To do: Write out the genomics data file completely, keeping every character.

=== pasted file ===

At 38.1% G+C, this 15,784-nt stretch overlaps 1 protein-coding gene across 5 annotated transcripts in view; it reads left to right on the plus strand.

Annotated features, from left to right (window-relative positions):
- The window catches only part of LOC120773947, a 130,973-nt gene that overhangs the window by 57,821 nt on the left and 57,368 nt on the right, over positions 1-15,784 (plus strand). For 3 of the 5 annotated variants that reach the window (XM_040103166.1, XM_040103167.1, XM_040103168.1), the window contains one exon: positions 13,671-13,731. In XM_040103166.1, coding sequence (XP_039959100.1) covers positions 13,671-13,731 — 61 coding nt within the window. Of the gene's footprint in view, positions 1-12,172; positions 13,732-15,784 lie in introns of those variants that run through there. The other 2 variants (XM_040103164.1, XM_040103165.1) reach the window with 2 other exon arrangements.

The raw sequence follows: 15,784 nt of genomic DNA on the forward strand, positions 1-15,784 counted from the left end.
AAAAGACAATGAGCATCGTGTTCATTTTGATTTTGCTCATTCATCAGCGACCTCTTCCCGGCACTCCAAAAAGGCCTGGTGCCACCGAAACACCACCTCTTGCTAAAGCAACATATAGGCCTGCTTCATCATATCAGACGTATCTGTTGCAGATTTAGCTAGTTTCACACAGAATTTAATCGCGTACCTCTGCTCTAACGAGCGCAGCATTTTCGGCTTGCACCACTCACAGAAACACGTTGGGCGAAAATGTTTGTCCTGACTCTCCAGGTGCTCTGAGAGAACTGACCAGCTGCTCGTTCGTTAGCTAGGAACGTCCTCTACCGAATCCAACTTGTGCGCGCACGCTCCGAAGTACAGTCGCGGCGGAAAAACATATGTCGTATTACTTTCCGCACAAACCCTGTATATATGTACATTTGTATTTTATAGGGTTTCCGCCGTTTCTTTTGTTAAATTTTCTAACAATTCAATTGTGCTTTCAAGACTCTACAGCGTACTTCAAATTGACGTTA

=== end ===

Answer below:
At 38.1% G+C, this 15,784-nt stretch overlaps 1 protein-coding gene across 5 annotated transcripts in view; it reads left to right on the plus strand.

Annotated features, from left to right (window-relative positions):
- The window catches only part of LOC120773947, a 130,973-nt gene that overhangs the window by 57,821 nt on the left and 57,368 nt on the right, over positions 1-15,784 (plus strand). For 3 of the 5 annotated variants that reach the window (XM_040103166.1, XM_040103167.1, XM_040103168.1), the window contains one exon: positions 13,671-13,731. In XM_040103166.1, coding sequence (XP_039959100.1) covers positions 13,671-13,731 — 61 coding nt within the window. Of the gene's footprint in view, positions 1-12,172; positions 13,732-15,784 lie in introns of those variants that run through there. The other 2 variants (XM_040103164.1, XM_040103165.1) reach the window with 2 other exon arrangements.

The raw sequence follows: 15,784 nt of genomic DNA on the forward strand, positions 1-15,784 counted from the left end.
AAAAGACAATGAGCATCGTGTTCATTTTGATTTTGCTCATTCATCAGCGACCTCTTCCCGGCACTCCAAAAAGGCCTGGTGCCACCGAAACACCACCTCTTGCTAAAGCAACATATAGGCCTGCTTCATCATATCAGACGTATCTGTTGCAGATTTAGCTAGTTTCACACAGAATTTAATCGCGTACCTCTGCTCTAACGAGCGCAGCATTTTCGGCTTGCACCACTCACAGAAACACGTTGGGCGAAAATGTTTGTCCTGACTCTCCAGGTGCTCTGAGAGAACTGACCAGCTGCTCGTTCGTTAGCTAGGAACGTCCTCTACCGAATCCAACTTGTGCGCGCACGCTCCGAAGTACAGTCGCGGCGGAAAAACATATGTCGTATTACTTTCCGCACAAACCCTGTATATATGTACATTTGTATTTTATAGGGTTTCCGCCGTTTCTTTTGTTAAATTTTCTAACAATTCAATTGTGCTTTCAAGACTCTACAGCGTACTTCAAATTGACGTTA